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India’s government is taking aim at Justin Trudeau on the heels of a trip to the country that has become a diplomatic debacle, with a spokesman for Prime Minister Narendra Modi’s government calling the Canadian leader’s remarks “baseless and unacceptable.”
Trudeau’s trip last week was marred by questions of whether his government was too sympathetic toward Sikh separatists who want an independent Punjab carved out of northwestern India. No issue was more embarrassing for the Canadian prime minister than his delegation meeting with Jaspal Atwal - a man once convicted in Canada of the attempted murder of a visiting Indian cabinet minister, according to the Canadian Press and other news agencies. After it was made public, Canada rescinded Atwal’s invitation to a dinner reception in New Delhi.
A senior Canadian government official then spoke to journalists covering the trip and reportedly floated the idea Atwal’s presence may have been facilitated by rogue factions within India’s government - an explosive allegation of, essentially, sabotage. Conservative Leader Andrew Scheer called the briefing an “embarrassing blunder.”
Trudeau, however, stood by the unidentified official’s remarks. “When one of our top diplomats and security officials says something to Canadians, it is because they know it to be true,” the prime minister told lawmakers Tuesday in his first appearance in Parliament since the trip.
It was that remark that led to the statement by the Indian government Wednesday, issued online by spokesman Raveesh Kumar and circulated on Twitter by the country’s high commissioner to Canada.
“Let me categorically state that the Government of India, including the security agencies, had nothing to do with the presence of Jaspal Atwal at the event hosted by the Canadian High Commissioner in Mumbai or the invitation issued to him for the Canadian High Commissioner’s reception in New Delhi,” Kumar said. “Any suggestion to the contrary is baseless and unacceptable.”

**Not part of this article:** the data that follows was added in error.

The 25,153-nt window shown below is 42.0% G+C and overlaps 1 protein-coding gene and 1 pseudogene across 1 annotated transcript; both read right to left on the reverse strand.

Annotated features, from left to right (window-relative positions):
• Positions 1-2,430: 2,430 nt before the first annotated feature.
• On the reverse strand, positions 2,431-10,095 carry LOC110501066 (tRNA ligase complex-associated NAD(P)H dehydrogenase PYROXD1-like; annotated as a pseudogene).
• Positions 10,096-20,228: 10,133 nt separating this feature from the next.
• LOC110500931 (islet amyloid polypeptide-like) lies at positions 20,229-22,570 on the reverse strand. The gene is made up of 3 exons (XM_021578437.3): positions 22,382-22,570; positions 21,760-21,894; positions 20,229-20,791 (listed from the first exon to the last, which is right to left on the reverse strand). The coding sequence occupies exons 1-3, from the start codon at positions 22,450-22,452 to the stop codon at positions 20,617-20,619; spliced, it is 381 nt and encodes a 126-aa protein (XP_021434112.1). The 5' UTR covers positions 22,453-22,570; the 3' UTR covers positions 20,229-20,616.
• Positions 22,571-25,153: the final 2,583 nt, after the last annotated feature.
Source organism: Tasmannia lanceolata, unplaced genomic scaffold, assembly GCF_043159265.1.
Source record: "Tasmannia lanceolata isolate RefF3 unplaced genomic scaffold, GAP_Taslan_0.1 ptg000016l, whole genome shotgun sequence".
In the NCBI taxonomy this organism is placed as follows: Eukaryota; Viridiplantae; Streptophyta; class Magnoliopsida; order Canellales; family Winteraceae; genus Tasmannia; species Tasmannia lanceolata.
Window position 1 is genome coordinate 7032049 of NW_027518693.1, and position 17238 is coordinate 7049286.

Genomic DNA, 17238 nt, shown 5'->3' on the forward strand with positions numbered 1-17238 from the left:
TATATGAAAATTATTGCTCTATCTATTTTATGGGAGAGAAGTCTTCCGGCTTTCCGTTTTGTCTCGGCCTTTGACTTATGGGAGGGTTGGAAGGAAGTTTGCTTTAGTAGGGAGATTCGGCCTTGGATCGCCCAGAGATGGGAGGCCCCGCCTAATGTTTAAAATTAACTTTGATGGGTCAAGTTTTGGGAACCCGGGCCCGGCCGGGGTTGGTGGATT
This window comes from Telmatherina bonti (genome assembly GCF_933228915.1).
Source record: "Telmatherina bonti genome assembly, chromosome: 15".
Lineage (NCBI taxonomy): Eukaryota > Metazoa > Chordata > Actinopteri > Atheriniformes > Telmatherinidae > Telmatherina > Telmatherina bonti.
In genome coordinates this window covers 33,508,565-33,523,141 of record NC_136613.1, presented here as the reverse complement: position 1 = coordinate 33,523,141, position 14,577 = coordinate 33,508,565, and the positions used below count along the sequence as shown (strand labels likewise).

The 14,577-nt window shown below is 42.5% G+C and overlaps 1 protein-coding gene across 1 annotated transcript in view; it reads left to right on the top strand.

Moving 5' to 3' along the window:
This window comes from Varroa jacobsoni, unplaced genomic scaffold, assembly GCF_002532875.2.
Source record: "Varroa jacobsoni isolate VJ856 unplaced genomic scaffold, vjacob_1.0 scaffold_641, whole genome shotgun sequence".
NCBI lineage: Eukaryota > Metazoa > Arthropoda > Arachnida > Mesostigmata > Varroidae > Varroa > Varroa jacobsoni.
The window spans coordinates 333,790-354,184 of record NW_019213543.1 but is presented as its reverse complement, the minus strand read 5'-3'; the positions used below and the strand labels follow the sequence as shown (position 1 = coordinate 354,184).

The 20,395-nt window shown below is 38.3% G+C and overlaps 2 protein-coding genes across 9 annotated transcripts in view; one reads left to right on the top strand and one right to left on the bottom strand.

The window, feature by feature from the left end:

Chris Alexander, a former immigration minister under the Conservatives, called the statement “unprecedented.”
Canadian lawmaker Randeep Sarai, a member of the Trudeau’s Liberal Party, has claimed responsibility for the invitations. On Tuesday, he resigned as chair of the Liberal caucus in the west-coast province of British Columbia. “I want to again apologize for my role in recent unfortunate events. Moving forward, I will be exercising better judgment,” he said in a tweet.
Atwal was also photographed posing with Trudeau’s wife and a cabinet minister in Mumbai. Atwal has since told the Canadian Press that he knows Trudeau and was surprised when the prime minister distanced himself from him. Canada’s high commission in India said it had rescinded Atwal’s invitation; Atwal told the news agency he volunteered not to go, to save Trudeau embarrassment.
The prime minister’s trip has also been criticized as a vacation that included too few meetings with Modi’s government. It was marked by a series of photo opportunities with Trudeau, his wife and children in traditional Indian attire, which proved to be a punchline for, among others, HBO host John Oliver.